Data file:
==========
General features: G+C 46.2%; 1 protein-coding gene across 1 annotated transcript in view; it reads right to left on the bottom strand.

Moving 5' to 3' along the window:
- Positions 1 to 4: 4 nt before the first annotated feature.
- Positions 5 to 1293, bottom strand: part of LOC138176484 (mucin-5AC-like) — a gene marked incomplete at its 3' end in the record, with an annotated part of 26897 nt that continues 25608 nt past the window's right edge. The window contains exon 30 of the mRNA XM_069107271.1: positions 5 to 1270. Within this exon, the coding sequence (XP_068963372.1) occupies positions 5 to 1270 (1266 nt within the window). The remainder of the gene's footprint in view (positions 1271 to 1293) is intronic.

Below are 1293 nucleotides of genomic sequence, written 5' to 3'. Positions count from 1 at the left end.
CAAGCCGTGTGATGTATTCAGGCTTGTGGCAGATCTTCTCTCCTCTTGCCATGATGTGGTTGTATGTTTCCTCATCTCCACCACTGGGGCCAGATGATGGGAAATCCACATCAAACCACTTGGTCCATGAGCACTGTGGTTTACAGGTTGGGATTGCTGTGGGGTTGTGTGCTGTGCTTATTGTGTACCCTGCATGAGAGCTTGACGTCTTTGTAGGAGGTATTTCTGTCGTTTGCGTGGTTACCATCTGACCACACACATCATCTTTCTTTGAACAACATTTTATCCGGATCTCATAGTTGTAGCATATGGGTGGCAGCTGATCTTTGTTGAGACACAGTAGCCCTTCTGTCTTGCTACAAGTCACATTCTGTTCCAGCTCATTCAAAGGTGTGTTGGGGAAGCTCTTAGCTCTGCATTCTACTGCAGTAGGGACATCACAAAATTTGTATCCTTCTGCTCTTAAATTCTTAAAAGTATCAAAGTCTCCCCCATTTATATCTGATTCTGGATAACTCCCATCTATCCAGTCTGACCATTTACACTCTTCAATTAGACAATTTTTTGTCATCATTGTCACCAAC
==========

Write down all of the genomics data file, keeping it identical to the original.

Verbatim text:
General features: G+C 46.2%; 1 protein-coding gene across 1 annotated transcript in view; it reads right to left on the bottom strand.

Moving 5' to 3' along the window:
- Positions 1 to 4: 4 nt before the first annotated feature.
- Positions 5 to 1293, bottom strand: part of LOC138176484 (mucin-5AC-like) — a gene marked incomplete at its 3' end in the record, with an annotated part of 26897 nt that continues 25608 nt past the window's right edge. The window contains exon 30 of the mRNA XM_069107271.1: positions 5 to 1270. Within this exon, the coding sequence (XP_068963372.1) occupies positions 5 to 1270 (1266 nt within the window). The remainder of the gene's footprint in view (positions 1271 to 1293) is intronic.

Below are 1293 nucleotides of genomic sequence, written 5' to 3'. Positions count from 1 at the left end.
CAAGCCGTGTGATGTATTCAGGCTTGTGGCAGATCTTCTCTCCTCTTGCCATGATGTGGTTGTATGTTTCCTCATCTCCACCACTGGGGCCAGATGATGGGAAATCCACATCAAACCACTTGGTCCATGAGCACTGTGGTTTACAGGTTGGGATTGCTGTGGGGTTGTGTGCTGTGCTTATTGTGTACCCTGCATGAGAGCTTGACGTCTTTGTAGGAGGTATTTCTGTCGTTTGCGTGGTTACCATCTGACCACACACATCATCTTTCTTTGAACAACATTTTATCCGGATCTCATAGTTGTAGCATATGGGTGGCAGCTGATCTTTGTTGAGACACAGTAGCCCTTCTGTCTTGCTACAAGTCACATTCTGTTCCAGCTCATTCAAAGGTGTGTTGGGGAAGCTCTTAGCTCTGCATTCTACTGCAGTAGGGACATCACAAAATTTGTATCCTTCTGCTCTTAAATTCTTAAAAGTATCAAAGTCTCCCCCATTTATATCTGATTCTGGATAACTCCCATCTATCCAGTCTGACCATTTACACTCTTCAATTAGACAATTTTTTGTCATCATTGTCACCAAC